We know seaweed changes gut Microbiome. There are more than 10 times more bacteria in the gut (microbiome) than cells in human body!

Moreover, there are more than 150 time total genome of microbiota than the human body. Mounting evidence suggested that gut microbiota plays an important role in the development of disease in the brain. And there is a bidirectional relationship between the brain, gut, and the microbiota within the gut, which is referred as the microbiota-gut-brain axis.

Seaweed Changes Gut Microibiome in Animal Studies

In a 2017 study Dr Sunil Panchal and Prof Brown[1] put rats onto a obesity inducing diet. They had 3 groups of 10 rats each.

  • Group 1 had normal rat diet.
  • Group 2 had a Junk food diet.
  • Group 3 had the Junk food diet plus some seaweed (Kappaphycus sp) and in human terms that was about 13 gm per day.

At the end of  the 8 week trial they looked at the gut microbiota.  Find the full details in the references, but this graph stands out.

There are 4 families of bacteria.  The black lines is from the feces of the normal food rat. The Red lines are from those Supersize diet, and the Green is from the Supersize plus seaweed.

Bacteriodes species – 3 times more. This is a strong marker for obesity so it helps explain why the seaweed reversed obesity. Seaweed has over 30% sulfated polysaccharide (carrageenan) and it is a good food source to the bacteria A recent study has shown that Bacteroides sp. are able to digest carrageenan
producing oligosaccharides which possess lipid-lowering properties.

In the s24-7 type seaweed increased the counts back to above the normal.

In the Clostridiacea and the Osciallspira back to normal

Microbiota in Alzheimer Disease

While improved microbiome helps in diseases such as blood pressure, obesity, there is also a growing body of evidence that microbiome is important in Alzheimer’s Disease.

Here is 1 figure between 40 patients with AD compared with “normal” patients.  Read more in Dr Zhung’s paper.

Changes in gut microbiota in Alzheimer disease

The Microbiota–Gut–Brain (MGB) Axis

The concept of the MGB axis is well established. The neuroendocrine and neuroimmune systems, in addition to the sympathetic and parasympathetic arms of the autonomic nervous system (ANS) and the ENS, are key pathways in gut–brain communication. Although the exact mechanisms mediating gut–brain interactions are not fully understood, they were suggested to involve endocrine, immune, and neural pathways (vagus nerve and enteric nervous system), leading to possible alteration in AD patients or aggravating inflammation.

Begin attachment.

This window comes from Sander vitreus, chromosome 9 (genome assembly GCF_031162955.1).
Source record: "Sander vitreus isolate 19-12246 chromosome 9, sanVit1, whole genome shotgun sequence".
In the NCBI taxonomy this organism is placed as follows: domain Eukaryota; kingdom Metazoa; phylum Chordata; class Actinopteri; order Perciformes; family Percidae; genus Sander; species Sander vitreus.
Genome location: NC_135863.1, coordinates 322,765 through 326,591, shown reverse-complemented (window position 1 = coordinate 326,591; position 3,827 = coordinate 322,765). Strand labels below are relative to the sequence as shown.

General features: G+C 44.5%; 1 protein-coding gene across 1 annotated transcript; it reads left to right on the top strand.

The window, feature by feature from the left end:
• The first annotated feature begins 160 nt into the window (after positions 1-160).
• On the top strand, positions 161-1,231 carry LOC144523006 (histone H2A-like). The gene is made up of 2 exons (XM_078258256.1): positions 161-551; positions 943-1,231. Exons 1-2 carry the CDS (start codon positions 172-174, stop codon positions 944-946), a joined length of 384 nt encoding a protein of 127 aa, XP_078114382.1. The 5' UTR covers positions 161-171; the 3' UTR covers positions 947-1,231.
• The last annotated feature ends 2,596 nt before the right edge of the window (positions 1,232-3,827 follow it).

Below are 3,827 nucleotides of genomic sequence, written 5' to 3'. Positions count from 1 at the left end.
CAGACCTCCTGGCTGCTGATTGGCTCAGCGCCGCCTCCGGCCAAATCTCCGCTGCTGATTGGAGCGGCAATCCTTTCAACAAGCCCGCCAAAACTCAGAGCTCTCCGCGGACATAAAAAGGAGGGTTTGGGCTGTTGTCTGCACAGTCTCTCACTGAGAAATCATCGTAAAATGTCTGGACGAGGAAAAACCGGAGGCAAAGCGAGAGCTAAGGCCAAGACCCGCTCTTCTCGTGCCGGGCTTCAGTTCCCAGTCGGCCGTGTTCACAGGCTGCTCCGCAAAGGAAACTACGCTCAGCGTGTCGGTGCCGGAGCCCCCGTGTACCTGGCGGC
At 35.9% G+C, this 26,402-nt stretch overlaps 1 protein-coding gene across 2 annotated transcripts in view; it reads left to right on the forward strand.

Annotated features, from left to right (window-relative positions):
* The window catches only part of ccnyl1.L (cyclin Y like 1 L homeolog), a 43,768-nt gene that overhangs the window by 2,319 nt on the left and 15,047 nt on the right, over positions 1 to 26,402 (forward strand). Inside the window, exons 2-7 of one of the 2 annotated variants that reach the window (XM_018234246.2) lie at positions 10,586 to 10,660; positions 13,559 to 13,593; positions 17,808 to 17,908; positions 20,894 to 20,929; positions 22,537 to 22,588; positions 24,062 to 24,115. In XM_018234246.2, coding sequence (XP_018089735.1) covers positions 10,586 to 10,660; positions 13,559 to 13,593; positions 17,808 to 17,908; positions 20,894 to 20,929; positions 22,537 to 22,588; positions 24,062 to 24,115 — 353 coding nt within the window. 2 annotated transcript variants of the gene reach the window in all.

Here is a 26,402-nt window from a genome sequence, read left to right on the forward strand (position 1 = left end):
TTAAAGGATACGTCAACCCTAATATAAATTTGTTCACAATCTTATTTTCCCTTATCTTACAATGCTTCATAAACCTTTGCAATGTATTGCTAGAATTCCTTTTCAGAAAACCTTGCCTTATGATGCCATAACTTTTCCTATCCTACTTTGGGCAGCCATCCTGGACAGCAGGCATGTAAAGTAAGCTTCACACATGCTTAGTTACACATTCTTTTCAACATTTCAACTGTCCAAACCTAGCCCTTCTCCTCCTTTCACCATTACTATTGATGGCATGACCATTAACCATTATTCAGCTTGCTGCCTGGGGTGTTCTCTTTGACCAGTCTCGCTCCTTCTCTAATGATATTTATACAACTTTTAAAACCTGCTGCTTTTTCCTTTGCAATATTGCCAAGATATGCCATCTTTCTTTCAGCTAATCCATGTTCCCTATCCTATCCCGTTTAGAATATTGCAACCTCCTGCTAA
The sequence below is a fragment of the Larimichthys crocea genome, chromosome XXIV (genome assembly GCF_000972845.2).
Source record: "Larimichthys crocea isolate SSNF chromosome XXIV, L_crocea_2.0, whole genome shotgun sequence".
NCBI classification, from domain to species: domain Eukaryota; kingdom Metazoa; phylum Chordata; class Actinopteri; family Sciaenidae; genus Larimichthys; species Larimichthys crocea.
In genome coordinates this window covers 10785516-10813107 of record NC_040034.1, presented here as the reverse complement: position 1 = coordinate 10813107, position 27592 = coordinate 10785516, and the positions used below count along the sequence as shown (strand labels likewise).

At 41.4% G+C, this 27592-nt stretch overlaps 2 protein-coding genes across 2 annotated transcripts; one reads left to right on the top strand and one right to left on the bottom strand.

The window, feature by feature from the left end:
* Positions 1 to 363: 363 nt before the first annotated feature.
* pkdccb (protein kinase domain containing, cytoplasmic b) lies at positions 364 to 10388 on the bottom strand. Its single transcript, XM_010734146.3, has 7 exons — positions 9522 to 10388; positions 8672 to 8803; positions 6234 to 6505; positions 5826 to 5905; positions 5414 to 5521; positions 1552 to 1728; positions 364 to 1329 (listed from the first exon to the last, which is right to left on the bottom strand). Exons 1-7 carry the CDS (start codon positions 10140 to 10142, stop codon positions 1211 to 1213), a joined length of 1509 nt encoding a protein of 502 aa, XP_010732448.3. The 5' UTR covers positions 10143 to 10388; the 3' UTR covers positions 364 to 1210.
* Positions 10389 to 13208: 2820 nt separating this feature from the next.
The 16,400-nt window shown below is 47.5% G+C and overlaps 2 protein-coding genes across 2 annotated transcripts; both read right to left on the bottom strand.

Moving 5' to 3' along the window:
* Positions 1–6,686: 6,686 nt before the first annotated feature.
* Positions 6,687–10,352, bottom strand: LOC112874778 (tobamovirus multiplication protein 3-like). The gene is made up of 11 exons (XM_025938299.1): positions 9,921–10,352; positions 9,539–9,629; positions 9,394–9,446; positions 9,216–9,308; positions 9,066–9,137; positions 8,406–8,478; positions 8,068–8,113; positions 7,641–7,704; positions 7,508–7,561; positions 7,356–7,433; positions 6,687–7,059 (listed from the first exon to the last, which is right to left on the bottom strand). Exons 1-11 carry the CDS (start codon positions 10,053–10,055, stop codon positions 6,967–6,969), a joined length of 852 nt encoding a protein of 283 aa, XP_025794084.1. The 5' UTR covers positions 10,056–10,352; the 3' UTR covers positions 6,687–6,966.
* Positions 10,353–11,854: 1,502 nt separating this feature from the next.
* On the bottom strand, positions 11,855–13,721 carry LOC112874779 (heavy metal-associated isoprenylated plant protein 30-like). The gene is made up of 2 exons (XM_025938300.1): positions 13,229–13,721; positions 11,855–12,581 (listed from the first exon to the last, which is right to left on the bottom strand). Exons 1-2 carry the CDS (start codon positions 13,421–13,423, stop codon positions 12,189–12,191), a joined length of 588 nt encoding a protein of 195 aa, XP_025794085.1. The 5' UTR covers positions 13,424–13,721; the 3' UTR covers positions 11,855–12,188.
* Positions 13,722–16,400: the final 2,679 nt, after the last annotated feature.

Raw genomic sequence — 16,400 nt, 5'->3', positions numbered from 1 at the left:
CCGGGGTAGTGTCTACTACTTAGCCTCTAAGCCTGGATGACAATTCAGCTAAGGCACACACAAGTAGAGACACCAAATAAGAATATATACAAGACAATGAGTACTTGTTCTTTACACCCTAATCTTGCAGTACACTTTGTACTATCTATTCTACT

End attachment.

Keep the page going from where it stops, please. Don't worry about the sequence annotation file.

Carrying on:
The concept has now expanded and has become a quickly evolving area of research that led to convergence of research efforts in the fields of neuroscience, psychiatry, gastroenterology, and microbiology—disciplines that were previously considered to have distinct and separate research objectives and focuses.

Further, depending on the diet that the Microbiota is living on has a cascade effect on compounds made, adsorbed and therefore the makeup of that microbiota.

No longer.  It is clearly integrated, and treating them as a whole system is now essential.

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[1] Wanyonyi, S, du Preez S et al 2017 Kappaphycus alvarezii as a Food Supplement Prevents Diet-Induced Metabolic Syndrome in Rats. Nutrients 9 (11)  DOI:10.3390/nu9111261 (Pubmed)

[2] Li, M.; Shang, Q.; Li, G.; Wang, X.; Yu, G. Degradation of marine algae-derived carbohydrates by Bacteroidetes isolated from human gut microbiota. Mar. Drugs 201715, 92

[3] Dinan, T Cryan, J 2017 Gut instincts: microbiota as a key regulator of brain development, ageing and neurodegeneration  Journal of Physiology 595 (2) 489-503

[4] Zhuang ZQ, Shen LL et al. 2018 Gut Microbiome is Altered in Patients with Alzheimer’s Disease (2018) Journal of Alzheimer’s disease: JAD 63(4):1-10 ·

[5] Vo Van Giau OrcID, Si Ying Wu 2017 Gut Microbiota and Their Neuroinflammatory Implications in Alzheimer’s Disease Nutrients 2018, 10(11), 1765;